The ‘90s often get a bad rap with horror fans. After the numerous successful slashers and creature effects films of ‘80s, the ‘90s offered a different variety of horror fare. Though there were plenty of hits, hidden gems, and misunderstood classics, the ‘90s usually don’t get the kind of love that other decades get when it comes to horror. It’s time to change that.
When we talk about horror in the ‘90s, there is one film that dominates the conversation: Scream. Wes Craven’s meta-parody on slasher cinema made the genre accessible to both casual viewers and die-hard fans with its rapid fire assault on all the tropes audiences felt they knew about horror movies. But, for all the things Scream does right — and it does a lot right — it still maintains an air of superiority over the genre its playing in. It acts better than the films its poking fun at.
Urban Legend, which came along shortly afterwards, has a less smug approach to a similar concept: taking familiar tales — urban legends instead of horror movies — and weaving them into a whodunit teen slasher. And Urban Legend succeeds at that goal with a level of genre understanding that never teeters into mockery. Actually, Urban Legend goes further back into slasher history and takes inspiration from the giallo genre by delivering a killer masked in something ordinary. In this case, it’s a hooded parka and it’s an almost instantly iconic look.
And while Urban Legend is obviously indebted to Scream’s success — this came out two years after our first encounter with Ghostface — it doesn’t rest on its exploitation origins like other post-Scream slashers did. There’s a desire by screenwriter Silvio Horta to craft an engaging mystery and to find a good reason as to why the killer is using urban legends as an inspiration (the horror movie motive of Scream never felt like a natural part of the story). This also leads to some great kills in the film, including deaths by tire spikes, Pop Rocks and drain cleaner, and a well-executed (heh heh) hanging that’s probably the best example of bringing an urban legend to life.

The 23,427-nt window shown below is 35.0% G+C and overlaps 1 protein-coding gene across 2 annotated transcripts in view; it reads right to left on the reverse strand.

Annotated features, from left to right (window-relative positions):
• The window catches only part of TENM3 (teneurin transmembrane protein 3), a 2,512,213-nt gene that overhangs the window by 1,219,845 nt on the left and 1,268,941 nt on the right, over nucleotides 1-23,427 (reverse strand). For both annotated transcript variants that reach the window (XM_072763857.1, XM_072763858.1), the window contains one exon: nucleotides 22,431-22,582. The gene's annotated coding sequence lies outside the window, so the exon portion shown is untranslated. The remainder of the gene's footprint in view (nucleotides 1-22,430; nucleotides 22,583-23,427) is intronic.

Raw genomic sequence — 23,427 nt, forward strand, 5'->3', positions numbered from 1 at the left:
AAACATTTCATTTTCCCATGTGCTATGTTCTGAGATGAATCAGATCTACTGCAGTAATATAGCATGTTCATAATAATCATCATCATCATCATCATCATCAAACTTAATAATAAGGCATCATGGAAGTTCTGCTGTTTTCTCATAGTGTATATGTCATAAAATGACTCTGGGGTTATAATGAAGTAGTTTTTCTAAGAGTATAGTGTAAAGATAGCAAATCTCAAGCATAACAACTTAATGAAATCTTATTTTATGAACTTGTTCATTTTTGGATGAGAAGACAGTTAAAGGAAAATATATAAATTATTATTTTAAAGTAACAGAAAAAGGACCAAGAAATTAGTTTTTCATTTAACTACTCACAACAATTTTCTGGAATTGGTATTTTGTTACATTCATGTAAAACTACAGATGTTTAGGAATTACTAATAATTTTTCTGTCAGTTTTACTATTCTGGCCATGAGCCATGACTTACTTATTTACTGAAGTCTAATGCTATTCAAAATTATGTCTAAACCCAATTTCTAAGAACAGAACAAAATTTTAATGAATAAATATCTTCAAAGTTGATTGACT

And like Scream, Urban Legend is aware of its horror legacy and doesn’t shy away from it in the casting. We get a brief but memorable cameo from Brad Dourif as a stuttering gas station attendant, Danielle Harris as the goth roommate of our lead character, and Robert Englund himself plays a college professor whose class is centered around urban legends. It’s little touches like this that give horror lovers winks and nods to horror film history as opposed to Scream’s approach of shoving everything about the genre into your face.
SPOILERS FROM HERE ON!
In the end, the killer is revealed to be the best friend of the lead character and it’s a nice bit of switcheroo storytelling. We’re setup to think it’s the lead character’s boyfriend — this has got to be a direct reference to Scream, right? — and the big surprise is pulled off with an image that immediately conjures up a classic moment from Halloween. Rebecca Gayheart plays the killer and she gets to crank up the crazy in the third act. She even seems to be channeling a bit of Michelle Pfeiffer from Batman Returns. This is definitely a good thing.
You might be tempted to think that this is all a backhanded way of taking Scream down a peg or two. It’s not. Scream is great but Urban Legend pulls off a lot of the same moves without needing to draw your attention to them. It’s about as old-fashioned a slasher film as you can get but with enough brains to elevate it above being another quick cash-in. Director Jamie Blanks would go on to direct the equally underloved Valentine, so it’s clear he has a respect and appreciation of the genre. That reverence goes a long way towards making Urban Legend work so well.
When it comes to the post-Scream slasher revival, Urban Legend is easily one of the best.